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Full text of "A hermit in the Himalayas"

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perience of his life. His whole being was uplifted into a kind of
mystic ecstasy. Utter serenity seeped through his soul. There was
nothing personal in the experience, for all his desires sank into
nothingness before the wonderful impersonal peace that enveloped

He came down from that hill with a memorable event engraved
on his memory for ever. Tibet had given him more than a military
conquest; it gave him spiritual illumination.

Who or what in that snow-laden land was responsible for the

But I must return to my theme. Contact in every way between
the. Occident and the Orient is inevitable. Tibet cannot close its
high passes against the inflow of Western ideas. But it has had to
wait for the twentieth century to discover and disclose this truth.
The last forbidden land cannot hold out very much longer. Its fear
of Western imperialism is baseless today, although it might have
been well-grounded fifty years ago. Of the three great Powers whose
dominions lie nearest to Tibet, England is no longer an annex-
ationist country but wisely seeks her conquests now through trade,
Russia has sufficient land to satisfy her and wants chiefly to con-
centrate internally on building up her own economic and industrial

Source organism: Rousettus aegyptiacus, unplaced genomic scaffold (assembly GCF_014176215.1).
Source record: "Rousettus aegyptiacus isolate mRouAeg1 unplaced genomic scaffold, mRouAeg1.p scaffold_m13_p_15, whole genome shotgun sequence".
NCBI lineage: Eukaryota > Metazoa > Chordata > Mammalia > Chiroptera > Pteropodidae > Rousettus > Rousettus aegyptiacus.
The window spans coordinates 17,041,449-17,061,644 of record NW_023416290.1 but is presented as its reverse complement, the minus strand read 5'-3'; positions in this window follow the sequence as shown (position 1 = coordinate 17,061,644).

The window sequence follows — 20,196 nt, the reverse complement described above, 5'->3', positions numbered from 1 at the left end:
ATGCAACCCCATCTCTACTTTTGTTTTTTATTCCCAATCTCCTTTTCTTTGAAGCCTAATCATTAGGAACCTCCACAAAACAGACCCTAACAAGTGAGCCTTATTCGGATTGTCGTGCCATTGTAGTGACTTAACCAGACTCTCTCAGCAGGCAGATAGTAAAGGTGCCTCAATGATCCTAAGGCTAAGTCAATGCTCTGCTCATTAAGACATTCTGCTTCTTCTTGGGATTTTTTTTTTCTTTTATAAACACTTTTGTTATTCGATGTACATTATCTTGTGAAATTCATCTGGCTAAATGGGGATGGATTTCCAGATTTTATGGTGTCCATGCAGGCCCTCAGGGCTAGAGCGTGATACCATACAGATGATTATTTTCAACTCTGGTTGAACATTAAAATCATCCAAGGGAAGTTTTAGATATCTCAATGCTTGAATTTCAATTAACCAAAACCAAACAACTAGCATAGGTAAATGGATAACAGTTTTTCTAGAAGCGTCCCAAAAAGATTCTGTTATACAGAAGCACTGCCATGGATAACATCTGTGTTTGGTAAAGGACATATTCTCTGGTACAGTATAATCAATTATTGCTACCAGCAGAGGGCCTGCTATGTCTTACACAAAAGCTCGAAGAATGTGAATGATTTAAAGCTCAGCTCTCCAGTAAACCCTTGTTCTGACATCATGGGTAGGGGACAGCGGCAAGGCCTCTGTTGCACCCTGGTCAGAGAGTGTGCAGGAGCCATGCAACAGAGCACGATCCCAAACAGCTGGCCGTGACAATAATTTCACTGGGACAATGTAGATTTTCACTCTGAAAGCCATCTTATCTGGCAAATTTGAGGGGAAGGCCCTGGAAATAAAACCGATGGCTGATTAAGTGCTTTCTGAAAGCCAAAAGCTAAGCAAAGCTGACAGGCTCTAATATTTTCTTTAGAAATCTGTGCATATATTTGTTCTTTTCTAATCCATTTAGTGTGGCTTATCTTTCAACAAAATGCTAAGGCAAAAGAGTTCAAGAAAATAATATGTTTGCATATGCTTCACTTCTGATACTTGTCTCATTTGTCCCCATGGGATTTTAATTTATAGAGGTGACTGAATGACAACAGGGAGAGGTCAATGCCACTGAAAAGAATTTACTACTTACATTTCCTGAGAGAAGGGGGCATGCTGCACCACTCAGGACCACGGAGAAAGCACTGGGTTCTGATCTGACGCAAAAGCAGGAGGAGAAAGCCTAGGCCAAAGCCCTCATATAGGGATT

structure, while China is an empire in a state of sad disintegration.

And if the High Lamas fear Western greed for Tibet's rich gold-
fields, it would be a better business move on their part to lease these
fields to European concerns, with expert mining engineers, up-to-
date scientific equipment and modern transportation methods at
their disposal. In that way the Government would get more profit
out of the mines and the future ownership of the latter would be
better safeguarded.

Let them also forgo short-sighted political fears and construct
a motor road up a Sikkim valley and along a river, .the best natural
trade route between India and Tibet, and thus save both men and
animals the fearful journey over the high snow-passes.

To keep men always immersed in the doctrines and doings of
the centuries before Christ is not entirely healthy. If the Tibetans
were wiser, they would let their brightest young lamas absorb what
is useful in Western knowledge, particularly scientific knowledge,
and yet insist on their holding fast to the essential truths of Buddhist
wisdom. The two can easily be made complementary, although
not by the narrow-minded orthodox spirits. And while maintaining
their strict independence and sovereign authority over their own